Index to Chiropractic Literature
Index to Chiropractic Literature
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Wednesday, October 5, 2022
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ID 25020
  Title Effect of spinal manipulative treatment on cardiovascular autonomic control in patients with acute low back pain
URL https://chiromt.biomedcentral.com/articles/10.1186/s12998-017-0167-6
Journal Chiropr & Manual Ther. 2017 ;25(33):Online access only
Author(s)
Subject(s)
Peer Review Yes
Publication Type Article
Abstract/Notes

Background: This study aimed to quantify the effect of spinal manipulative treatment (SMT) from an analysis of baroreflex, systolic blood pressure and heart rate variability (HRV) on patients with acute back pain. It was hypothesized that SMT would increase the parasympathetic cardiovascular autonomic control.

Methods: Twenty-two patients with acute back pain were randomly divided into two groups: one receiving sham treatment (Sham) and the other receiving SMT. Recordings were completed during the first day and the seventh day, immediately before and after treatment on both days. ECG and systolic blood pressure were continuously recorded to compute cardiovascular variability and baroreflex sensitivity components. The perceived level of pain was measured with the numeric pain scale (NPS) 48 h before, just before and just after each treatment. The NPS ranged from 0 to 100% (peak of pain before treatment). ECG and systolic blood pressure recordings were analyzed in time frequency domain using the Smoothed pseudo Wigner-Ville distribution.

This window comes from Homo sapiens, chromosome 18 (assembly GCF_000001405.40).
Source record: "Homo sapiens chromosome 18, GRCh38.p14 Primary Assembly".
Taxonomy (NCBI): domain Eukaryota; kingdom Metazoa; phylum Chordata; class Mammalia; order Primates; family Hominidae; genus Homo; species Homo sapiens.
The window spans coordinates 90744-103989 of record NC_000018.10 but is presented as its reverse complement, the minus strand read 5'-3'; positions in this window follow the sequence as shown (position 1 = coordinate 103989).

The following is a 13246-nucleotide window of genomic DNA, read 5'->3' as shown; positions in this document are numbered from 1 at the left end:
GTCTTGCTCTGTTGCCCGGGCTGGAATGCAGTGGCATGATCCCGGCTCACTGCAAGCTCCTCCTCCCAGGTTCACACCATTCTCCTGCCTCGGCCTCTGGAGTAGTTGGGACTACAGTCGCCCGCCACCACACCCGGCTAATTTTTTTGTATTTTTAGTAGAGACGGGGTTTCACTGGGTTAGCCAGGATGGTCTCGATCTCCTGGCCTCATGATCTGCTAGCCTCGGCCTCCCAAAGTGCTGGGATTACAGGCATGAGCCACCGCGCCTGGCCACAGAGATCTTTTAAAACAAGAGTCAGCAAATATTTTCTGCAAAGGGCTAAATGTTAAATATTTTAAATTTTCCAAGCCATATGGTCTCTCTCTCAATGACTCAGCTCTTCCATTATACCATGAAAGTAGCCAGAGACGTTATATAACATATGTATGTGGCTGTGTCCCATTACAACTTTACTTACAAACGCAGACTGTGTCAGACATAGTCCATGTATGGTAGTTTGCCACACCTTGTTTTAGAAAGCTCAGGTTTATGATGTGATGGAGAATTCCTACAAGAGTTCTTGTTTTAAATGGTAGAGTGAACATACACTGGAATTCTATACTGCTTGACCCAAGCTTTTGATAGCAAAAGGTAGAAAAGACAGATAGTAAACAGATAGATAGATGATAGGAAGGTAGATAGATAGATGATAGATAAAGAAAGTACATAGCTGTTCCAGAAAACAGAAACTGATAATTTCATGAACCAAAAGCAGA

Results: Root mean square of the successive differences, high frequency power of the heart rate variability, and high frequency baroreflex sensitivity differences between post and pre tests were higher in the SMT group than in the Sham group (p < 0.01), whereas no differences were observed with the other heart rate variability components. Also, no differences were observed with the systolic blood pressure components. Although the estimated pain scale values decreased over time, no difference was observed between the SMT and Sham groups.

Conclusions: This seems to be the first study to assess the effect of SMT on both heart rate variability and baroreflex sensitivity in patients with acute back pain. SMT can be seen to provoke an increase in parasympathetic control known to relate to a person’s healthy state. Thus, cardiovascular variability analysis may be a useful tool for clinicians to quantify and objectify the beneficial effects of spinal manipulation treatment.

Author keywords: Baroreflex — Blood pressure — Heart rate — Autonomic nervous system — Back pain — Spinal manipulation — Randomized study — Pain scale

Author affiliations: Université Paris Sud. CIAMS; Université Paris-Saclay; ESO Paris SUPOSTEO; (France / Paris)

This abstract is reproduced with the permission of the publisher. Click on the above link for free full text. PubMed Record


 

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